For Charlotte Carey International Women’s Day is an important time for women in sport where steps can be made to bring parity between male and female athletes.
“I think it’s great there’s an official International Women’s Day, but honestly I believe that we shouldn’t need just one day of the year to celebrate women. In sport I especially believe men and women should have equal rights and pay! When there’s the same rules, the same amount of players and same circumstances there should be no excuse for women to be paid less, treated worse or get less coverage.” Charlotte Carey
Petrissa Solja was also keen to highlight the importance of pushing women’s sport but isn’t a huge fan of celebrating one day in particular.
“Of course women in sports and table tennis are from my point of view very important, but I’m not a big fan of these kind of “celebration” days.” Petrissa Solja
International Women’s Day for many also represents a day of empowerment, a day where we celebrate all the amazing and inspiring moments brought about by women across the globe, a point that resonates deeply with Sofia Polcanova.
“I think this is a very important day, because on this day we celebrate the great success of women across all spheres of life. This day honours the women power, it is a special day dedicated only to women and that is nice.” Sofia Polcanova
Interested in sport? Then give it a go
If you’re thinking about taking up table tennis or any other sport for that matter, but you’re maybe on the fence a little then this group of international stars have a message for you: Go out and give it a try. You might enjoy yourself and it’s a great way to boost your fitness and help maintain a healthy lifestyle.
“Sport has a huge potential to empower you. If you start playing regularly you will see how you become faster, stronger, better… and is a great lift for self-esteem and confidence.” Galia Dvorak
“I think everyone should be involved in some kind of sport or physical activity… Table tennis is a great sport to be involved in at any level. It’s a brilliant inclusive sport as any level, age, gender, weight and of any ability/disability can play… I think for all women, whether it’s a walk, a run, a game of table tennis or game of rugby – it’s so important for mental health and well-being to do some kind of physical activity.” Charlotte Carey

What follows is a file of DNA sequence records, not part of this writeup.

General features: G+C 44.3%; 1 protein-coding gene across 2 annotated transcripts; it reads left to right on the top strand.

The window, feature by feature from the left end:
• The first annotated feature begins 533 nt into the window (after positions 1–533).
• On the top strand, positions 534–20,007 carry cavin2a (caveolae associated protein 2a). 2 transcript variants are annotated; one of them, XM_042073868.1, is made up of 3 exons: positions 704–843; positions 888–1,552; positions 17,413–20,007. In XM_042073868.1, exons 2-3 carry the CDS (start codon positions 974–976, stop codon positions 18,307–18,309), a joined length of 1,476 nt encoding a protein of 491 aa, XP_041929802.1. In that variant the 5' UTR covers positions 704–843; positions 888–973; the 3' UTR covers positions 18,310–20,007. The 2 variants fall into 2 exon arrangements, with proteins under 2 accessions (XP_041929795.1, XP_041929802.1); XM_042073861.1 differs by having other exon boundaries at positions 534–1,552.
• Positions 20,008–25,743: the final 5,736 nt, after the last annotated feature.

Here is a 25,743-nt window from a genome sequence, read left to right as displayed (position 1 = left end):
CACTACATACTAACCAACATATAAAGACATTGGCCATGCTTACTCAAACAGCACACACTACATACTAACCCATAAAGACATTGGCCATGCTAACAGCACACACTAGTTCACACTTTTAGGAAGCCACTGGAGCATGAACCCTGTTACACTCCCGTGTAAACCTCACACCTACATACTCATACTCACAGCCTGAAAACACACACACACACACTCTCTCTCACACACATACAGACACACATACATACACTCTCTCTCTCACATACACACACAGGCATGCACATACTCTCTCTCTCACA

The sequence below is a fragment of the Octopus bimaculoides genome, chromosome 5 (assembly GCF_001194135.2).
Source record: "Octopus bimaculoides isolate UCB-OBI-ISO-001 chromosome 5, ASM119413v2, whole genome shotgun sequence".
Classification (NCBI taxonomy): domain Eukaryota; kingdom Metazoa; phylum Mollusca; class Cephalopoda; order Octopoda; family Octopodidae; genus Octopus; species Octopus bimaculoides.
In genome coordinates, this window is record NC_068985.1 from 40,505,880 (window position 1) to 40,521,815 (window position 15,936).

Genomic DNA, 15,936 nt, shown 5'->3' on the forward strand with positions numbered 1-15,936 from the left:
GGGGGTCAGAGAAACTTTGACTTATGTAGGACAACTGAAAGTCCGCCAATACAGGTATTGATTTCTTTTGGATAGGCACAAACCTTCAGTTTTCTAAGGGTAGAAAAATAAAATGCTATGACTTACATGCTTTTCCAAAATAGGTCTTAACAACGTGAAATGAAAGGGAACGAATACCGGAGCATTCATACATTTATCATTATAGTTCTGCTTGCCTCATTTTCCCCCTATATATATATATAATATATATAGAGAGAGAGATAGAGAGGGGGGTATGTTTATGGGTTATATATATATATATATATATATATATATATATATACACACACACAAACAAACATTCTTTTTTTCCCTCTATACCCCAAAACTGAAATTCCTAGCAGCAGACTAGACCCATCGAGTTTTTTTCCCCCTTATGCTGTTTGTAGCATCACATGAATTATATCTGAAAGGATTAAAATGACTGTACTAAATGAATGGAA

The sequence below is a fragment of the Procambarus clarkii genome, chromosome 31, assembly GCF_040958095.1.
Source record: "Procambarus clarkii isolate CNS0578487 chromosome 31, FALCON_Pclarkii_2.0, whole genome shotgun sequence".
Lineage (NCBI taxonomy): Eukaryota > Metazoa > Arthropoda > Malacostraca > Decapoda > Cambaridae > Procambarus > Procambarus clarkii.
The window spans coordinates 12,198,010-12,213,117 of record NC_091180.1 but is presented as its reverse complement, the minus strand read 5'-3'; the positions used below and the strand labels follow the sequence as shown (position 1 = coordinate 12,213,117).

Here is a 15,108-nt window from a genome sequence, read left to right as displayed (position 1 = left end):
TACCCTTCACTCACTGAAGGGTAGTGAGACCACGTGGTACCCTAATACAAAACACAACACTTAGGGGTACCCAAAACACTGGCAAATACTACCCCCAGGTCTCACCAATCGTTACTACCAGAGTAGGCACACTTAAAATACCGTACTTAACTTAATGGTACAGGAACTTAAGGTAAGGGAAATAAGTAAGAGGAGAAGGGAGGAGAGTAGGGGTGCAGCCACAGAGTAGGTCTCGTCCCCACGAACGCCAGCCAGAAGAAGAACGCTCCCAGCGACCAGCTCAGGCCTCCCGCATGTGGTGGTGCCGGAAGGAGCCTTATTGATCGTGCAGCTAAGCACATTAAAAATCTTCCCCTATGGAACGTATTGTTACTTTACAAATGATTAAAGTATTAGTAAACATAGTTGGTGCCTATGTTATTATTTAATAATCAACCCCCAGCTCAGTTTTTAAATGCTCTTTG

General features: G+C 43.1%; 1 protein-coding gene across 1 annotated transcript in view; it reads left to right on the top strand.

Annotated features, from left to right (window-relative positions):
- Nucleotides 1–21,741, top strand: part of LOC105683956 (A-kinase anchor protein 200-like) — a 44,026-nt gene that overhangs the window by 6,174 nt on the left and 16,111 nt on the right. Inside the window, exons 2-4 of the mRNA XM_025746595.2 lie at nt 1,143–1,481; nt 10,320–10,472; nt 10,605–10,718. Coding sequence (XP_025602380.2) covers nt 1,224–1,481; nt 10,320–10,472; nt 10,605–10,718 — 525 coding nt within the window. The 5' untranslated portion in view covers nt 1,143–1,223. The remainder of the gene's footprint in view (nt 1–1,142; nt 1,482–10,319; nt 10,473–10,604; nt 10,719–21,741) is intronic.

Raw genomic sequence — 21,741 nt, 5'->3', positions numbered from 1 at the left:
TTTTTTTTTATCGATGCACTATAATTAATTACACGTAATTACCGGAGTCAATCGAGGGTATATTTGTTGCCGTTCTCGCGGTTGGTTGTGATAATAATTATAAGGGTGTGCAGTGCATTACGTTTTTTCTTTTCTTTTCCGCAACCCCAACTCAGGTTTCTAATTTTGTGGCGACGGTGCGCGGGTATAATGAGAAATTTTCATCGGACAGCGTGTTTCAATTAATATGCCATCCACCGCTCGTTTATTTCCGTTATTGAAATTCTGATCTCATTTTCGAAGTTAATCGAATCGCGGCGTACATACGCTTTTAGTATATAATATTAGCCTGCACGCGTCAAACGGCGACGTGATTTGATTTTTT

Alongside the health benefits Britt Eerland also highlights the social aspect of table tennis while both she and Hana Matelova agree that enjoying yourself and having fun is, above all, the most important thing.
“If women specifically are thinking of playing table tennis, just do it! In my life I practised mostly with men but I enjoyed it so that shouldn’t be a point to feel hesitant about. Just play a game and just enjoy it and if you enjoy it enough you can try to become a professional player… It’s good for the health, it’s good for the social connections so I think it’s important not only for women but everybody!” Britt Eerland
“The most important thing is to enjoy it and have fun with table tennis, it doesn’t matter if it’s just a hobby or a professional career to you – Happy International Women’s Day, ladies!!!” Hana Matelova
We here at the ITTF hope that this article celebrating International Women’s Day 2019 has inspired you in some way shape or form. Sport is for all regardless of age, religion, sexual orientation or gender so why not give it a go – who knows, one day you could be a professional athlete!
On a personal note I would like to thank all of the featured players: Matilda Ekholm, Galia Dvorak, Sofia Polcanova, Charlotte Carey, Hana Matelova, Britt Eerland and Petrissa Solja for taking the time to talk. So from myself and the entire ITTF family we would like to wish each and every one of you a Happy International Women’s Day!!!